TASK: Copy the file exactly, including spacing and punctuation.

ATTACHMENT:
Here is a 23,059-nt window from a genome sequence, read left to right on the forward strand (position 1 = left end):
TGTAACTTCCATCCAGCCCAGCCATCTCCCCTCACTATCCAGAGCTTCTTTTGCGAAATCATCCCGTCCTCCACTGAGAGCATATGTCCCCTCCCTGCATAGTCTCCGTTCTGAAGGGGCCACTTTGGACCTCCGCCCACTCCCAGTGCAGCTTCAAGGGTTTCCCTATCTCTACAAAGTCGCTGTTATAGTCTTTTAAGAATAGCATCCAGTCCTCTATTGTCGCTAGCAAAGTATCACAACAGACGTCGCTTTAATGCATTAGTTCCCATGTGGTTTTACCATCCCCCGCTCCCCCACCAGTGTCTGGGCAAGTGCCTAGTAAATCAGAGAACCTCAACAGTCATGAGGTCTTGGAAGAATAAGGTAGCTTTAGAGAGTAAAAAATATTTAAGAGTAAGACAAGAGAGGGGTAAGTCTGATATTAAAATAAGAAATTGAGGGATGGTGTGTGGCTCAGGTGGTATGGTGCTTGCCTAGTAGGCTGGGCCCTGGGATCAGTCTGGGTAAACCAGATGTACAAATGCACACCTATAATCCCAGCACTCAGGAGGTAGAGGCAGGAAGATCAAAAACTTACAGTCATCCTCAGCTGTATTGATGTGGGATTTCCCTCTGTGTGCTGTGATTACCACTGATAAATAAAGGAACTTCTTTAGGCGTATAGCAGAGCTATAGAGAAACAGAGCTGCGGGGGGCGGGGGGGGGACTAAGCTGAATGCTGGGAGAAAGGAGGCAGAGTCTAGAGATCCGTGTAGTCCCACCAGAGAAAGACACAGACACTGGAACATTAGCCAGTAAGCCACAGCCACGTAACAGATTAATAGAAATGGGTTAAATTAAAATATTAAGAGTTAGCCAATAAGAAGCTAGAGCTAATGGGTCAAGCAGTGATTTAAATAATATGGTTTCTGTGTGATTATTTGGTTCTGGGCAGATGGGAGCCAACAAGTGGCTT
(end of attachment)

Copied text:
Here is a 23,059-nt window from a genome sequence, read left to right on the forward strand (position 1 = left end):
TGTAACTTCCATCCAGCCCAGCCATCTCCCCTCACTATCCAGAGCTTCTTTTGCGAAATCATCCCGTCCTCCACTGAGAGCATATGTCCCCTCCCTGCATAGTCTCCGTTCTGAAGGGGCCACTTTGGACCTCCGCCCACTCCCAGTGCAGCTTCAAGGGTTTCCCTATCTCTACAAAGTCGCTGTTATAGTCTTTTAAGAATAGCATCCAGTCCTCTATTGTCGCTAGCAAAGTATCACAACAGACGTCGCTTTAATGCATTAGTTCCCATGTGGTTTTACCATCCCCCGCTCCCCCACCAGTGTCTGGGCAAGTGCCTAGTAAATCAGAGAACCTCAACAGTCATGAGGTCTTGGAAGAATAAGGTAGCTTTAGAGAGTAAAAAATATTTAAGAGTAAGACAAGAGAGGGGTAAGTCTGATATTAAAATAAGAAATTGAGGGATGGTGTGTGGCTCAGGTGGTATGGTGCTTGCCTAGTAGGCTGGGCCCTGGGATCAGTCTGGGTAAACCAGATGTACAAATGCACACCTATAATCCCAGCACTCAGGAGGTAGAGGCAGGAAGATCAAAAACTTACAGTCATCCTCAGCTGTATTGATGTGGGATTTCCCTCTGTGTGCTGTGATTACCACTGATAAATAAAGGAACTTCTTTAGGCGTATAGCAGAGCTATAGAGAAACAGAGCTGCGGGGGGCGGGGGGGGGACTAAGCTGAATGCTGGGAGAAAGGAGGCAGAGTCTAGAGATCCGTGTAGTCCCACCAGAGAAAGACACAGACACTGGAACATTAGCCAGTAAGCCACAGCCACGTAACAGATTAATAGAAATGGGTTAAATTAAAATATTAAGAGTTAGCCAATAAGAAGCTAGAGCTAATGGGTCAAGCAGTGATTTAAATAATATGGTTTCTGTGTGATTATTTGGTTCTGGGCAGATGGGAGCCAACAAGTGGCTT